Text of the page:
Permission to carry on
Susanne Baker provides a summary guide to authorisation under REACH
Although the EU chemicals’ regulation, REACH, entered into force in June 2007, the authorisation process has only recently started. With so much attention initially focused on the requirement to register chemicals, there are fears that companies have overlooked the significance of authorisation.
REACH stands for the registration, evaluation, authorisation and restriction of chemicals and is aimed at controlling chemicals in the EU and improving the protection of human health and the environment from the risks of substances. It applies to substances on their own, in mixtures and in articles (objects). As such, REACH has the potential to have an impact all UK business sectors, from chemical manufacturers and retailers to builders, food manufacturers and printers.
Authorisation is one of the REACH processes for managing the risks of certain hazardous substances, known as substances of very high concern (SVHC), and promoting their replacement with safer alternatives. In the EU, a company may not use substances that are subject to authorisation unless it has been authorised to do so. This means that SVHCs will eventually be phased out of all non-essential uses.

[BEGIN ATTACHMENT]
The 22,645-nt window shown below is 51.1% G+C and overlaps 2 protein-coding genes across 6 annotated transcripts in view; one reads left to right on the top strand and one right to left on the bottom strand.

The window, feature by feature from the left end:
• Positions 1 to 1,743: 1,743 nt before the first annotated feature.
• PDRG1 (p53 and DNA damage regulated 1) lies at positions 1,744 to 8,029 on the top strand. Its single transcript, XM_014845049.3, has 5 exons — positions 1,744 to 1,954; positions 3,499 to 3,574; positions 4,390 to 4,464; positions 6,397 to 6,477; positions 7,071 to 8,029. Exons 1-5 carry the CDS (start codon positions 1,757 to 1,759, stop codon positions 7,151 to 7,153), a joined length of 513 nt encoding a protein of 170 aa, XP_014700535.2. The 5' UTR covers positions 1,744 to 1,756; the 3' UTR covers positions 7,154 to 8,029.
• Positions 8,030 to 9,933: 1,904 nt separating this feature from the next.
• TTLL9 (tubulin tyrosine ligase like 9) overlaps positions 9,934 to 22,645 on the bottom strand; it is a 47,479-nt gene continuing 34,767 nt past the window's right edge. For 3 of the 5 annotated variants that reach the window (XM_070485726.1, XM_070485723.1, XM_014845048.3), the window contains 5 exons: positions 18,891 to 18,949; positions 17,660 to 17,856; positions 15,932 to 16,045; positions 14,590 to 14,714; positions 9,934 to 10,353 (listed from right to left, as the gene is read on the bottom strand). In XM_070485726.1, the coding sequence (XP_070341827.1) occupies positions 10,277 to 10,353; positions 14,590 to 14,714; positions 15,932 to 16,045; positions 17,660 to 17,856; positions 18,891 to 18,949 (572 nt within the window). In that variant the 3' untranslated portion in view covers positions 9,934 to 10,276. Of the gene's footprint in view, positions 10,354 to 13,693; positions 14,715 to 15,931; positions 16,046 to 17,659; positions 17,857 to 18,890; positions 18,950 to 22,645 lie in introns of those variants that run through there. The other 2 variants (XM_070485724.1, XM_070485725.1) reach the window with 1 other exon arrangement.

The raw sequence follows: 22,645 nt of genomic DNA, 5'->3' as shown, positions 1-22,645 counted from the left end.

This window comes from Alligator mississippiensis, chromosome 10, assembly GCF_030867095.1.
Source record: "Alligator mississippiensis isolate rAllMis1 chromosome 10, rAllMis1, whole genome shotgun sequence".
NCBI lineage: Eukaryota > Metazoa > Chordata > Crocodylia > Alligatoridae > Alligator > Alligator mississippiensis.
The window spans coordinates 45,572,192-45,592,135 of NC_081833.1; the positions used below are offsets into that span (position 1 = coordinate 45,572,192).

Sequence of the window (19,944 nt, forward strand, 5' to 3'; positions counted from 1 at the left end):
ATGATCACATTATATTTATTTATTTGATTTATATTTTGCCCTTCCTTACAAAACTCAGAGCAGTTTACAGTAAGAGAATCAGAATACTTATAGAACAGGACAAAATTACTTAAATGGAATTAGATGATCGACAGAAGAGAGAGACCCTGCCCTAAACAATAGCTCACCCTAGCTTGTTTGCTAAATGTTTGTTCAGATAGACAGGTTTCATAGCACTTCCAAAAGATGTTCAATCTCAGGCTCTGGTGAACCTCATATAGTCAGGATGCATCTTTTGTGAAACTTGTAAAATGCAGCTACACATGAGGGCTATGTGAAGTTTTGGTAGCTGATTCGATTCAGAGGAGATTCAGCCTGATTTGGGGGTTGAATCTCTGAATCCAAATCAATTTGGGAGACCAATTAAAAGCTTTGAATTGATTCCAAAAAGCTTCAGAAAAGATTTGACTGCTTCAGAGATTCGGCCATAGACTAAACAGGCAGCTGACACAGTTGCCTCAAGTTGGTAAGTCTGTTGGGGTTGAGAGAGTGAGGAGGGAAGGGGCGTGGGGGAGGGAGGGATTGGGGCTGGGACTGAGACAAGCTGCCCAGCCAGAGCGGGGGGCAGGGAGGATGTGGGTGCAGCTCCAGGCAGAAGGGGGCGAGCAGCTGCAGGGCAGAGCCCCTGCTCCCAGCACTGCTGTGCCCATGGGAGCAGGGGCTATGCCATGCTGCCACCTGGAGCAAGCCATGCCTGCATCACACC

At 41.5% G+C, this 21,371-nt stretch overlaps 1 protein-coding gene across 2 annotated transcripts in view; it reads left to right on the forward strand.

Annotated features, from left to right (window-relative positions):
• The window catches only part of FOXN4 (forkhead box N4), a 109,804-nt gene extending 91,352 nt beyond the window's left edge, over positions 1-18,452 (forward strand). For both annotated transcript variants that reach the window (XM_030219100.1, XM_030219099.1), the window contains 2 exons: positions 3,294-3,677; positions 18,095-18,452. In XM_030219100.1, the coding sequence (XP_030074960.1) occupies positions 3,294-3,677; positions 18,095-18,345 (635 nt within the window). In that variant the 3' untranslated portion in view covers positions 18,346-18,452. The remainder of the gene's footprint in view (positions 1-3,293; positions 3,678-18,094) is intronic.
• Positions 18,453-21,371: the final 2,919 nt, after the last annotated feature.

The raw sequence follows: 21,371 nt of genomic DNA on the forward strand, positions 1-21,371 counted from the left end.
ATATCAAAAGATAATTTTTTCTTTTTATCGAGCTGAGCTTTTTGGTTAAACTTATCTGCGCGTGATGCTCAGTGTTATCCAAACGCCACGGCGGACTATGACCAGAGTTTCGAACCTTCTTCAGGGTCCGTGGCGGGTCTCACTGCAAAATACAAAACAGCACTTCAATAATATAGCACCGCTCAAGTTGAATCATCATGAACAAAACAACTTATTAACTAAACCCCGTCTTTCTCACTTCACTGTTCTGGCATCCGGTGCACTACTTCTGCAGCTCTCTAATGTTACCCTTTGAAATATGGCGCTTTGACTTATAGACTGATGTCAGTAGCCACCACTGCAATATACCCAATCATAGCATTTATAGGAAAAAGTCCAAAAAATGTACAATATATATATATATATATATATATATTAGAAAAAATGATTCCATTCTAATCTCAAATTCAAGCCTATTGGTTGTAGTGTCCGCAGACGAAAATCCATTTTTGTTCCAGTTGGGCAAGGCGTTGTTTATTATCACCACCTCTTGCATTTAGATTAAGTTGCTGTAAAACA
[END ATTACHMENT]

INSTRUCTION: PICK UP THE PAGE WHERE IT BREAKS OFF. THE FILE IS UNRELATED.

Will authorisation affect your business?
A business will be affected if it relies on a substance that is going to be subject to authorisation. The effect can be either direct, if it uses the substance, or indirect, if the business purchases products or materials that use it. If an organisation’s specific use of the substance has not been authorised, it will no longer be able to use it in the EU regardless of how vital it is to the business.
Conversely, there could be market opportunities if a business provides alternatives that could be used to replace substances being considered for authorisation.
What are your options if a substance is subject to authorisation?
Users have five key options:
- replace the substance with a suitable alternative or adapt processes to avoid its use;
- switch to products (articles) that avoid the use of the substance;
- consider applying for authorisation for a specific use;
- ensure a specific use is covered by another authorisation; or
- cease use of the substance in the EU.
How to get permission to continue to use the substance
Companies need to apply to the European Chemicals Agency for permission to continue to use a substance subject to authorisation. Permission may be granted if the applicant demonstrates that risks are adequately controlled – that is, exposure does not exceed levels that may cause adverse effects to human health and the environment.
However, this route applies only to substances for which a safe level – defined as “derived or predicted no effect level” – can be determined.
Users may receive permission to continue using a substance if they can demonstrate that the risks to human health or the environment from the use of the substance are outweighed by socioeconomic benefits and there are no other suitable substances or technologies available. This is the route for SVHCs for which a safe level (derived or predicted no effect level) cannot be determined or when adequate control cannot be demonstrated.